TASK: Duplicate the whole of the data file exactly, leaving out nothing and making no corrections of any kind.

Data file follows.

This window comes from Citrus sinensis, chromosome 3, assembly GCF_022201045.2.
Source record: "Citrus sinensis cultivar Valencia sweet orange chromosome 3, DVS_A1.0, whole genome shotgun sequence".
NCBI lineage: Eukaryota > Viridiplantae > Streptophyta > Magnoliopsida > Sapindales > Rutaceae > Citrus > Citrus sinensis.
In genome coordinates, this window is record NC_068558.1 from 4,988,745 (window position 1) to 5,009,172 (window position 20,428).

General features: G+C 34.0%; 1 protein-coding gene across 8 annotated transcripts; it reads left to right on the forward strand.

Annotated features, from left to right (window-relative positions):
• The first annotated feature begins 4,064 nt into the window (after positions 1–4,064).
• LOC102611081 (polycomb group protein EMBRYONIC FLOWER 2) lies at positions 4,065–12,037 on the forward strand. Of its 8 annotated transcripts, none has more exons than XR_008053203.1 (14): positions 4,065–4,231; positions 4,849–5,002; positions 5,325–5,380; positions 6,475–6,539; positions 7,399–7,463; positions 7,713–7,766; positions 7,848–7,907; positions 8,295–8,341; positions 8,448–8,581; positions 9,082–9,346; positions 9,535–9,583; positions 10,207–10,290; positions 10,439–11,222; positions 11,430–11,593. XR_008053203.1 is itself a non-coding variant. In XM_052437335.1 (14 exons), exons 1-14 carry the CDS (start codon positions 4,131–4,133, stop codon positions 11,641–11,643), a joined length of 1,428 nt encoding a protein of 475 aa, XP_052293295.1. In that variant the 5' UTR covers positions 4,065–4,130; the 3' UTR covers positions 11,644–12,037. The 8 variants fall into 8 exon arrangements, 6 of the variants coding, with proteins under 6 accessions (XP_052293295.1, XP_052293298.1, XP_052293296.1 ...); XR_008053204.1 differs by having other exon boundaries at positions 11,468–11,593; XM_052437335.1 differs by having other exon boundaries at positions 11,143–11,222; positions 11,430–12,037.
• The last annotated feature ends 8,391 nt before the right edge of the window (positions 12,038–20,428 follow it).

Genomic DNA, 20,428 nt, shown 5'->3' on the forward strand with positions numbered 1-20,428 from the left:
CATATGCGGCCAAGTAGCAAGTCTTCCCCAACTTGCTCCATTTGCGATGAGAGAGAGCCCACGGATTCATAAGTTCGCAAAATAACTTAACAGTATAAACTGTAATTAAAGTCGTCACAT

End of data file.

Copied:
This window comes from Citrus sinensis, chromosome 3, assembly GCF_022201045.2.
Source record: "Citrus sinensis cultivar Valencia sweet orange chromosome 3, DVS_A1.0, whole genome shotgun sequence".
NCBI lineage: Eukaryota > Viridiplantae > Streptophyta > Magnoliopsida > Sapindales > Rutaceae > Citrus > Citrus sinensis.
In genome coordinates, this window is record NC_068558.1 from 4,988,745 (window position 1) to 5,009,172 (window position 20,428).

General features: G+C 34.0%; 1 protein-coding gene across 8 annotated transcripts; it reads left to right on the forward strand.

Annotated features, from left to right (window-relative positions):
• The first annotated feature begins 4,064 nt into the window (after positions 1–4,064).
• LOC102611081 (polycomb group protein EMBRYONIC FLOWER 2) lies at positions 4,065–12,037 on the forward strand. Of its 8 annotated transcripts, none has more exons than XR_008053203.1 (14): positions 4,065–4,231; positions 4,849–5,002; positions 5,325–5,380; positions 6,475–6,539; positions 7,399–7,463; positions 7,713–7,766; positions 7,848–7,907; positions 8,295–8,341; positions 8,448–8,581; positions 9,082–9,346; positions 9,535–9,583; positions 10,207–10,290; positions 10,439–11,222; positions 11,430–11,593. XR_008053203.1 is itself a non-coding variant. In XM_052437335.1 (14 exons), exons 1-14 carry the CDS (start codon positions 4,131–4,133, stop codon positions 11,641–11,643), a joined length of 1,428 nt encoding a protein of 475 aa, XP_052293295.1. In that variant the 5' UTR covers positions 4,065–4,130; the 3' UTR covers positions 11,644–12,037. The 8 variants fall into 8 exon arrangements, 6 of the variants coding, with proteins under 6 accessions (XP_052293295.1, XP_052293298.1, XP_052293296.1 ...); XR_008053204.1 differs by having other exon boundaries at positions 11,468–11,593; XM_052437335.1 differs by having other exon boundaries at positions 11,143–11,222; positions 11,430–12,037.
• The last annotated feature ends 8,391 nt before the right edge of the window (positions 12,038–20,428 follow it).

Genomic DNA, 20,428 nt, shown 5'->3' on the forward strand with positions numbered 1-20,428 from the left:
CATATGCGGCCAAGTAGCAAGTCTTCCCCAACTTGCTCCATTTGCGATGAGAGAGAGCCCACGGATTCATAAGTTCGCAAAATAACTTAACAGTATAAACTGTAATTAAAGTCGTCACAT